A key component of any database is the lookup table and the Foreign Key. From countries and states, to statuses, and colors, the standard lookup table provides a known set of options for combo boxes. The proper term is "domain relation" that provides a limited set, or a domain, of possible correct items for an attribute.
Relational database modelers even argue about whether a system with many domain lookup tables should have a table for each lookup list, or if the multiple lookup lists should be merged in to one massive lookup table. There are pros and cons to each pattern, and my goal here is not to weigh into that debate but to illustrate how critical lookup tables can be,
In a pure graph database, rows can only be represented in nodes. Every domain lookup item would be a node and the Domain lookups FK relationships would be relationships, or connections to the domain node.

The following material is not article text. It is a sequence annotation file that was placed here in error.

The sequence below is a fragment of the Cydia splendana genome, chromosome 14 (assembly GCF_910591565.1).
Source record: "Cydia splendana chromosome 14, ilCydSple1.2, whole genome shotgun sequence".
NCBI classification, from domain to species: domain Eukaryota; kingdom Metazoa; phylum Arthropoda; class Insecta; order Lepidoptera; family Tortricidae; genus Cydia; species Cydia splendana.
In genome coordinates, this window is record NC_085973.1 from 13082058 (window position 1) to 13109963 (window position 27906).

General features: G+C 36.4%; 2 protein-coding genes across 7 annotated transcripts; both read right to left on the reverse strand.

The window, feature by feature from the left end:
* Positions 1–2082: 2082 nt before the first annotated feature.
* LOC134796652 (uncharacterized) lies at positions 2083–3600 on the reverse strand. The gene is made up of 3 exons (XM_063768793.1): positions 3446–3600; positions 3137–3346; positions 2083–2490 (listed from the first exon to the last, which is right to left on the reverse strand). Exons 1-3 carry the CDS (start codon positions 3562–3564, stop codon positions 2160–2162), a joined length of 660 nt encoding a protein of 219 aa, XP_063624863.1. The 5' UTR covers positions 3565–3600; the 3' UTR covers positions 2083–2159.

TejonDB is a hybrid database so we can pull the best features of each type of database and avoid the limitations that cause problems. Lookup lists are built in TejonDB by creating and populating Domain Classes. This keeps the first class, or main, objects in the object classes, and keeps the lookup items from appearing as nodes. Attributes with the Lookup data type can then point to the domain classes, which in effect creates a foreign key form the attribute to the domain class. The TejonDB application automatically reads the meta-data about the attribute and the domain class can creates a combo box with a drop down list.
And that's how lookup tables work in TejonDB.